Depression severity may predict stroke risk, study finds

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Depression is more than just feeling down or having a bad day.

When a sad mood lasts for a long time and interferes with normal, everyday functioning, you may be depressed.

A stroke, sometimes called a brain attack, occurs when something blocks the blood supply to part of the brain or when a blood vessel in the brain bursts.

Stroke is a leading cause of death in the United States and is a major cause of serious disability for adults.

In a study from Kaiser Permanente and elsewhere, scientists found people who consistently have higher depressive symptoms may be at higher risk for a stroke.

But stroke risk did not increase in those with decreasing severity of symptoms over time, even if they had high depressive symptoms early on.

Past studies show a possible link between depression and the risk of stroke, which occurs when a blood vessel supplying the brain is either blocked by a clot or ruptures.

Stroke is a leading cause of long-term disability and death worldwide, and it’s the No. 5 cause of death in the United States.

In the new study, researchers tried to paint a broader picture by measuring symptoms repeatedly over an eight-year period.

They used an eight-item scale that included questions about whether participants felt sad, lonely, or had restless sleep, among others.

They studied existing data for 12,520 U.S. adults age 50 and older without a history of stroke in the Health and Retirement Study.

The team assessed depressive symptoms that were available biennially from 1998 to 2004, for a total of four assessments.

Across 10 years of follow-up, people with a pattern of consistently high depressive symptoms—defined as three or more—had an 18% higher risk of stroke compared to those who consistently had low symptoms, defined as fewer than three.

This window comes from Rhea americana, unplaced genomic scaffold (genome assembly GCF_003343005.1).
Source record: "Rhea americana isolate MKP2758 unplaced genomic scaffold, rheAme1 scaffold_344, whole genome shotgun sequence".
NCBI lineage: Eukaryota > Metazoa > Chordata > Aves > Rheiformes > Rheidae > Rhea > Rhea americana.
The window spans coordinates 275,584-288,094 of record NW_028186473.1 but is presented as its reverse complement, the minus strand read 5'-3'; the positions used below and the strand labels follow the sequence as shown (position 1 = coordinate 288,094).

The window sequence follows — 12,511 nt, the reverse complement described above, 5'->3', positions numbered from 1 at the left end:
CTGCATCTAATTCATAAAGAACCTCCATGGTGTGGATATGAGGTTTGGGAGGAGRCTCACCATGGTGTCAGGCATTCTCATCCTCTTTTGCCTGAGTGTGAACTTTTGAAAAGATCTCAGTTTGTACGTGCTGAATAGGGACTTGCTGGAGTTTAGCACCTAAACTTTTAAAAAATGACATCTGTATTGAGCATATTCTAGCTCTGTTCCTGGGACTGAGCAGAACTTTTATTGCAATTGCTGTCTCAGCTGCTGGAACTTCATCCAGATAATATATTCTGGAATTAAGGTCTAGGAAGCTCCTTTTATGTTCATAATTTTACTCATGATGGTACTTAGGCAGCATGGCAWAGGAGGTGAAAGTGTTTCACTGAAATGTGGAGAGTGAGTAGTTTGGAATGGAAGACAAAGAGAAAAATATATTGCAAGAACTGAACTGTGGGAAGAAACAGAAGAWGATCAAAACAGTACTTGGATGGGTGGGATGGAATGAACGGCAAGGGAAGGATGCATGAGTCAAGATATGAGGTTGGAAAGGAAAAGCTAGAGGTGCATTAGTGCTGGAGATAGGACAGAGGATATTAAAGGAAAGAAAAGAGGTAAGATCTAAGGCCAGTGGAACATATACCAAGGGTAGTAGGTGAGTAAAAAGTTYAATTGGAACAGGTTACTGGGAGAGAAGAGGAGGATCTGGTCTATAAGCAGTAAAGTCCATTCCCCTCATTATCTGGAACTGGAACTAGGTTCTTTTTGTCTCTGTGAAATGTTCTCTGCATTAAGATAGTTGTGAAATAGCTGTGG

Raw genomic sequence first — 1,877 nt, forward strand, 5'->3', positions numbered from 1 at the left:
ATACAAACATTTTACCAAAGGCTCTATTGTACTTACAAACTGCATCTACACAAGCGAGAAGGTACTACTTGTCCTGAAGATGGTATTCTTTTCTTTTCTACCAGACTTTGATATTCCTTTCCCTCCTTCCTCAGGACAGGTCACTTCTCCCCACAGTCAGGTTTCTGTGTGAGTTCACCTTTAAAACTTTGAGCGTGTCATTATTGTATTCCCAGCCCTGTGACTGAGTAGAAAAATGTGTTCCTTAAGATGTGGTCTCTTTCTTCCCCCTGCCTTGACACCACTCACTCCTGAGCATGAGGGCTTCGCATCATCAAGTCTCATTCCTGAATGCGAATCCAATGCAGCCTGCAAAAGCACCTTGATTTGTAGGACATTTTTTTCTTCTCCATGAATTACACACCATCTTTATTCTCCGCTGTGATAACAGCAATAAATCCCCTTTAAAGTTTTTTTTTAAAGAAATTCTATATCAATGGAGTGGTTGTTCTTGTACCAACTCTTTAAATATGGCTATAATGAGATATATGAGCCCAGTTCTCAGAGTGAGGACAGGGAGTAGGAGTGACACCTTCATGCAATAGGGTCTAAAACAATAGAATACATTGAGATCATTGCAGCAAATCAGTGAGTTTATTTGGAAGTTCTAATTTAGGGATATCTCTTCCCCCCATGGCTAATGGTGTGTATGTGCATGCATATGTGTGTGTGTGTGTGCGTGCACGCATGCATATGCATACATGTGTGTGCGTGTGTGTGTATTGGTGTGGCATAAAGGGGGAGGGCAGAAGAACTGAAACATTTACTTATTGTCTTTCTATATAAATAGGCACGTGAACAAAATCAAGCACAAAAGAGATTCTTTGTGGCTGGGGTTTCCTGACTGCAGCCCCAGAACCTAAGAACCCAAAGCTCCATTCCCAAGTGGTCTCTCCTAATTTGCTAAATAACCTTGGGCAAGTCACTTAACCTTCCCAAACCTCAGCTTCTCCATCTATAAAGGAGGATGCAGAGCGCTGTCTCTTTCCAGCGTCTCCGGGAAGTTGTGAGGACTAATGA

Fluctuating symptoms elevated stroke risk by 21%, and increasing symptoms heightened risk by 31%.

The team found individuals whose symptoms started out high but then decreased had about the same stroke risk as those with consistently low symptoms.

The findings suggest that improving depressive symptoms might be something we care about in relation to stroke prevention. It might be important for physicians to assess symptoms repeatedly across multiple visits.

The study may help bring attention to mental health and depression in the broader public.

Further research is warranted on whether treatment for depression may improve stroke risk differently from natural remission, which researchers couldn’t disentangle in the study.

If you care about depression, please read studies about vegetarianism linked to a higher risk of depression, and Vitamin D could help reduce depression symptoms.

For more information about stroke, please see recent studies that more intensive blood pressure treatment may prevent strokes and results showing how a wife recognized the signs of stroke and helped save her husband.

The study was conducted by Yenee Soh et al and published in Stroke.

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